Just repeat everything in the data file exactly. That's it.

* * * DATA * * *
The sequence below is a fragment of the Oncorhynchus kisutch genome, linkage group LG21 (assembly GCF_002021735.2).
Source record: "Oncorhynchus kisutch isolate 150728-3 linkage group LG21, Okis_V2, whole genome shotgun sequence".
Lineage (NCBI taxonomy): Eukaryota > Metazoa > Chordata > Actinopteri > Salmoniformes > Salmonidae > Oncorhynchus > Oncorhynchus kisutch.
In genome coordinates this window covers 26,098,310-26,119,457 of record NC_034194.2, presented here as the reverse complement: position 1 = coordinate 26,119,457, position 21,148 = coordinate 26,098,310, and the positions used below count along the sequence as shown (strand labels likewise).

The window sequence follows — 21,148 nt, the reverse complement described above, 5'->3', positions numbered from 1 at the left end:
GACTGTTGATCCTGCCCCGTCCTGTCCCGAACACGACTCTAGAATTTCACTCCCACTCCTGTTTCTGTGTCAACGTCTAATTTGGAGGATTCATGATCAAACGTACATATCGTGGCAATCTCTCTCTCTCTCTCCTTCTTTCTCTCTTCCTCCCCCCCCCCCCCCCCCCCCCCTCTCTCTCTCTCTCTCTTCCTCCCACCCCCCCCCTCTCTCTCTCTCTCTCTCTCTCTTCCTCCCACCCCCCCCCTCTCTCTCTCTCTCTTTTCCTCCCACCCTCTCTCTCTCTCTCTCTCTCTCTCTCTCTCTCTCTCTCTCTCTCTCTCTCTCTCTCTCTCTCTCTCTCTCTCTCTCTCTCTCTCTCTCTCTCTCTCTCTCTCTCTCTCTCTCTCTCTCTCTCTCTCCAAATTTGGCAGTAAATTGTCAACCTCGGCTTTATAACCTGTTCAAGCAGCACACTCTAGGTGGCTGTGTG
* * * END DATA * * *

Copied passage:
The sequence below is a fragment of the Oncorhynchus kisutch genome, linkage group LG21 (assembly GCF_002021735.2).
Source record: "Oncorhynchus kisutch isolate 150728-3 linkage group LG21, Okis_V2, whole genome shotgun sequence".
Lineage (NCBI taxonomy): Eukaryota > Metazoa > Chordata > Actinopteri > Salmoniformes > Salmonidae > Oncorhynchus > Oncorhynchus kisutch.
In genome coordinates this window covers 26,098,310-26,119,457 of record NC_034194.2, presented here as the reverse complement: position 1 = coordinate 26,119,457, position 21,148 = coordinate 26,098,310, and the positions used below count along the sequence as shown (strand labels likewise).

The window sequence follows — 21,148 nt, the reverse complement described above, 5'->3', positions numbered from 1 at the left end:
GACTGTTGATCCTGCCCCGTCCTGTCCCGAACACGACTCTAGAATTTCACTCCCACTCCTGTTTCTGTGTCAACGTCTAATTTGGAGGATTCATGATCAAACGTACATATCGTGGCAATCTCTCTCTCTCTCTCCTTCTTTCTCTCTTCCTCCCCCCCCCCCCCCCCCCCCCCTCTCTCTCTCTCTCTCTTCCTCCCACCCCCCCCCTCTCTCTCTCTCTCTCTCTCTCTTCCTCCCACCCCCCCCCTCTCTCTCTCTCTCTTTTCCTCCCACCCTCTCTCTCTCTCTCTCTCTCTCTCTCTCTCTCTCTCTCTCTCTCTCTCTCTCTCTCTCTCTCTCTCTCTCTCTCTCTCTCTCTCTCTCTCTCTCTCTCTCTCTCTCTCTCTCTCTCTCTCTCTCTCCAAATTTGGCAGTAAATTGTCAACCTCGGCTTTATAACCTGTTCAAGCAGCACACTCTAGGTGGCTGTGTG